Where a defense verdict in a GTLA bench trial was based largely on credibility, the verdict was affirmed on appeal.
In Ware v. Metro Water Services, a Division/Agency of Metropolitan Government of Nashville, Davidson County, Tennessee, No. M2022-01114-COA-R3-CV (Tenn. Ct. App. May 30, 2023), plaintiff filed a GTLA case after she fell “due to an unsecure water meter valve cover” in her sister’s yard. During a bench trial, the evidence focused largely on the practice and habit of Metro employees in closing a water meter valve cover when they finished working on it. The evidence showed that the water meter plaintiff fell into had been serviced in July before plaintiff’s fall in September, and plaintiff asserted that said employee had been negligent by not properly recovering the meter.
The employee who performed that work in July testified that he had worked for Metro for over 19 years and typically worked on about 4,000 work orders per year. He testified that he always secured the cover before leaving a job, and that he always put his foot on the lid, stomped on it, and walked away by stepping on it. He testified that there was no doubt in his mind that he had secured the cover in question.
Another employee who went to inspect the water meter one month after plaintiff’s fall testified about the policy of securing and stepping on covers. He also testified that in October when he saw the water meter, the cover could not have been secured due to grass and soil buildup. He agreed, however, that he had no knowledge of the condition of the area in the prior July. Additional testimony showed that covers could be damaged or pushed ajar by passing cars, lawnmowers, or unauthorized people.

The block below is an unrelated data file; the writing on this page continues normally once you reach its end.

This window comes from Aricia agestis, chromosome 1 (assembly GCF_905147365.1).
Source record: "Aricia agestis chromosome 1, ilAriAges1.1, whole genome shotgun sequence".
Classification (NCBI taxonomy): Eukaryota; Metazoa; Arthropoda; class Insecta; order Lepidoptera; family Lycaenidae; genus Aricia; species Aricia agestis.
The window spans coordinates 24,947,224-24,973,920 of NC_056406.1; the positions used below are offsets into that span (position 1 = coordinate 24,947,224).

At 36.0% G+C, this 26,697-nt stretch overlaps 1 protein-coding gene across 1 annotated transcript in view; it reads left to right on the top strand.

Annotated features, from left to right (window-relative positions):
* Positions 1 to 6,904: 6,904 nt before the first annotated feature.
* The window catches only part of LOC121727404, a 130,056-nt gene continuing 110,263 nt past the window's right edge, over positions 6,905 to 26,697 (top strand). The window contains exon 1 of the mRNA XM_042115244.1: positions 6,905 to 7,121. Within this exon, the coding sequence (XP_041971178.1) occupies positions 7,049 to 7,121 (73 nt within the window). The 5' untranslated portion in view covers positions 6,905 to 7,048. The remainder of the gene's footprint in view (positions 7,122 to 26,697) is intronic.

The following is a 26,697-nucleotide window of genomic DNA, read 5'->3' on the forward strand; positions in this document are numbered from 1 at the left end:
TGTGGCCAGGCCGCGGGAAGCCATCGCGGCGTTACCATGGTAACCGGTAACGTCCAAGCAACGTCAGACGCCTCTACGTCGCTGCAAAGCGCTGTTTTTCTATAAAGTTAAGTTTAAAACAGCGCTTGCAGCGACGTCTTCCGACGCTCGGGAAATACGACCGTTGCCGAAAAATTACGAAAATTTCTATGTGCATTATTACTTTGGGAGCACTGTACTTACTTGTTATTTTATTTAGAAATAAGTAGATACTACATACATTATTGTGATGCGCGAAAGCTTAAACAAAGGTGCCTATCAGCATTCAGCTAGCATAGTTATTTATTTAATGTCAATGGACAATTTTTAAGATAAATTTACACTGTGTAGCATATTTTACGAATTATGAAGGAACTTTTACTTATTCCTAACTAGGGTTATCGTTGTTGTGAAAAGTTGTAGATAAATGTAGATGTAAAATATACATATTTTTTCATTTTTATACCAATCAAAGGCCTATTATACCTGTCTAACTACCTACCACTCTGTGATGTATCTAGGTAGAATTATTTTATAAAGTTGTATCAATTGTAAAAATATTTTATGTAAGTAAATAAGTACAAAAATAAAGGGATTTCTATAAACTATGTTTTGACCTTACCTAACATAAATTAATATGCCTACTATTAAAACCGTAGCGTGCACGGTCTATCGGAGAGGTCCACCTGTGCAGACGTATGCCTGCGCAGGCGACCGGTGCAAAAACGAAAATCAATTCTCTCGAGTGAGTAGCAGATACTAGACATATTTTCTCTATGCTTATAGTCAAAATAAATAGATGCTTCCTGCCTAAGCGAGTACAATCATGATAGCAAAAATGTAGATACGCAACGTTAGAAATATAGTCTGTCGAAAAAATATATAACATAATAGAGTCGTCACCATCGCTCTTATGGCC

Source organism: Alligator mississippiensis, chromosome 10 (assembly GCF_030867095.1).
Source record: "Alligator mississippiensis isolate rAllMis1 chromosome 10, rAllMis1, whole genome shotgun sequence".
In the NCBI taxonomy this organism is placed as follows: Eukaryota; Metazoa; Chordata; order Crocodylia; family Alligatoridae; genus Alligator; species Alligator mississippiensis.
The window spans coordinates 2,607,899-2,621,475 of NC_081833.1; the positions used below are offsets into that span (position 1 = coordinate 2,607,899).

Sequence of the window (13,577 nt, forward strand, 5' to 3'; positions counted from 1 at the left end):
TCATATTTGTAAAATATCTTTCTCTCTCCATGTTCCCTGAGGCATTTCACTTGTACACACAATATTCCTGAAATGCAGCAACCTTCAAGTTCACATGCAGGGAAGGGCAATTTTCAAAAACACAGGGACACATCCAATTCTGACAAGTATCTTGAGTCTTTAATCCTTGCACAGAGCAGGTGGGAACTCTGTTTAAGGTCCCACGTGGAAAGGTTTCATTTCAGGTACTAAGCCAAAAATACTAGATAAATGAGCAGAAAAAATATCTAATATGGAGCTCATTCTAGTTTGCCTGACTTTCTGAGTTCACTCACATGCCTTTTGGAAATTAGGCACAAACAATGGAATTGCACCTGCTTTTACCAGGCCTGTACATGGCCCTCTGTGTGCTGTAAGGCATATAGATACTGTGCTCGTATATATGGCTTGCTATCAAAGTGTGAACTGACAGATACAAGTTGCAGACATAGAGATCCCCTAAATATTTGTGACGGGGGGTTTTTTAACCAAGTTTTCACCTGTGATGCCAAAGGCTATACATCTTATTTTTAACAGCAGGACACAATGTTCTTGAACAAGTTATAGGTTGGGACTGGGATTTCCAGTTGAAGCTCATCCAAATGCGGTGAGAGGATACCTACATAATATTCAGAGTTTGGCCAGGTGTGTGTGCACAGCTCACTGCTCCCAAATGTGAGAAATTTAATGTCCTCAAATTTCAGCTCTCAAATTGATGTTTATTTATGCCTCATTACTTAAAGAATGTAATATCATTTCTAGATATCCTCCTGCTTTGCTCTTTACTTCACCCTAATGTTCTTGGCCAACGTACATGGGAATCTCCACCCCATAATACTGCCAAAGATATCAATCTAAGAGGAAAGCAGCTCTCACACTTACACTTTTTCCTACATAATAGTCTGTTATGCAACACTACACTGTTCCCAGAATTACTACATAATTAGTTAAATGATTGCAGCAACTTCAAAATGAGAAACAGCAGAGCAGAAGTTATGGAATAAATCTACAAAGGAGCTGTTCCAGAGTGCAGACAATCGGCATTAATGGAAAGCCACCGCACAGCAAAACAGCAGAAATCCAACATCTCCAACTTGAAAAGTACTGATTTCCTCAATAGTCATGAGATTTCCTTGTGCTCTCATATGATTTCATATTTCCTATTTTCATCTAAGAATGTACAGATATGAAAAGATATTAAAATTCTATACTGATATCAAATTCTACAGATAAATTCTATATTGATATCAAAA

Based on the evidence presented, the trial court ruled that plaintiff had “not sufficiently proven her case,” noting that it found the employee who worked on the meter in July to be credible. On appeal, that ruling was affirmed.
The Court of Appeals began by noting that plaintiff “did not have to eliminate all possible causes or inferences other than Metro’s negligence, but she must show that the evidence for her case makes Metro’s alleged or inferred negligence more probable than any other cause.” (internal citation omitted). While plaintiff argued on appeal that the trial court should not have relied on evidence of habit, the Court of Appeals noted that such evidence was admissible under Tennessee Rule of Evidence 406 and that plaintiff had failed to object to such evidence at trial. The Court further noted that plaintiff relied heavily on the testimony that the cover could not have been closed due to the grass and soil conditions in October, but it stated that “there [was] a missing link in the picture that [plaintiff] attempt[ed] to paint.” While one employee did testify that the cover could not have been closed due to grass and soil in October, that same witness “expressly agreed that he did not have any knowledge of the conditions that [the employee who worked in July] would have encountered.”
Based on the evidence and the trial court’s finding that the employee who performed the July work was credible, the Court of Appeals affirmed the verdict for defendant.
This case is a reminder of the importance of considering the timeliness of your evidence in a negligence case. Here, plaintiff sought to rely on testimony regarding the condition of the water meter approximately three months after she asserted that negligence took place, and that time lapse combined with the trial court’s credibility findings was fatal to plaintiff’s case.
This opinion was released two weeks after oral arguments in this case.